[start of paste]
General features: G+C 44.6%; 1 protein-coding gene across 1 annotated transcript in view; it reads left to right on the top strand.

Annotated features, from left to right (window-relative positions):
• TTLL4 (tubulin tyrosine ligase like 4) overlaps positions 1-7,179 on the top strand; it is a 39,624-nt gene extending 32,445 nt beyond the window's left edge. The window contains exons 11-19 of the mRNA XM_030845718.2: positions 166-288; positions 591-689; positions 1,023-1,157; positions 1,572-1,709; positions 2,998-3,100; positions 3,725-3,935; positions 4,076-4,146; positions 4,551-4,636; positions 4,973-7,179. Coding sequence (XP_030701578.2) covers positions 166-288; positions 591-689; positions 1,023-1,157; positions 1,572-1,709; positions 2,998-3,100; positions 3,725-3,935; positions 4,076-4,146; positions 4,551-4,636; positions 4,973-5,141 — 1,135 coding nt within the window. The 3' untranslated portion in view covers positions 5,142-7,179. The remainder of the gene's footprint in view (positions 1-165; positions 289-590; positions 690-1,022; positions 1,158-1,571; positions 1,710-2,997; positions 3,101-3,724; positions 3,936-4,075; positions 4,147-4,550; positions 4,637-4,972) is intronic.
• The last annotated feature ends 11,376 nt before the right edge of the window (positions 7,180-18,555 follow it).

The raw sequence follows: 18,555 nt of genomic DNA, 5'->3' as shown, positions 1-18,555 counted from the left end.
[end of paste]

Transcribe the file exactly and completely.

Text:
General features: G+C 44.6%; 1 protein-coding gene across 1 annotated transcript in view; it reads left to right on the top strand.

Annotated features, from left to right (window-relative positions):
• TTLL4 (tubulin tyrosine ligase like 4) overlaps positions 1-7,179 on the top strand; it is a 39,624-nt gene extending 32,445 nt beyond the window's left edge. The window contains exons 11-19 of the mRNA XM_030845718.2: positions 166-288; positions 591-689; positions 1,023-1,157; positions 1,572-1,709; positions 2,998-3,100; positions 3,725-3,935; positions 4,076-4,146; positions 4,551-4,636; positions 4,973-7,179. Coding sequence (XP_030701578.2) covers positions 166-288; positions 591-689; positions 1,023-1,157; positions 1,572-1,709; positions 2,998-3,100; positions 3,725-3,935; positions 4,076-4,146; positions 4,551-4,636; positions 4,973-5,141 — 1,135 coding nt within the window. The 3' untranslated portion in view covers positions 5,142-7,179. The remainder of the gene's footprint in view (positions 1-165; positions 289-590; positions 690-1,022; positions 1,158-1,571; positions 1,710-2,997; positions 3,101-3,724; positions 3,936-4,075; positions 4,147-4,550; positions 4,637-4,972) is intronic.
• The last annotated feature ends 11,376 nt before the right edge of the window (positions 7,180-18,555 follow it).

The raw sequence follows: 18,555 nt of genomic DNA, 5'->3' as shown, positions 1-18,555 counted from the left end.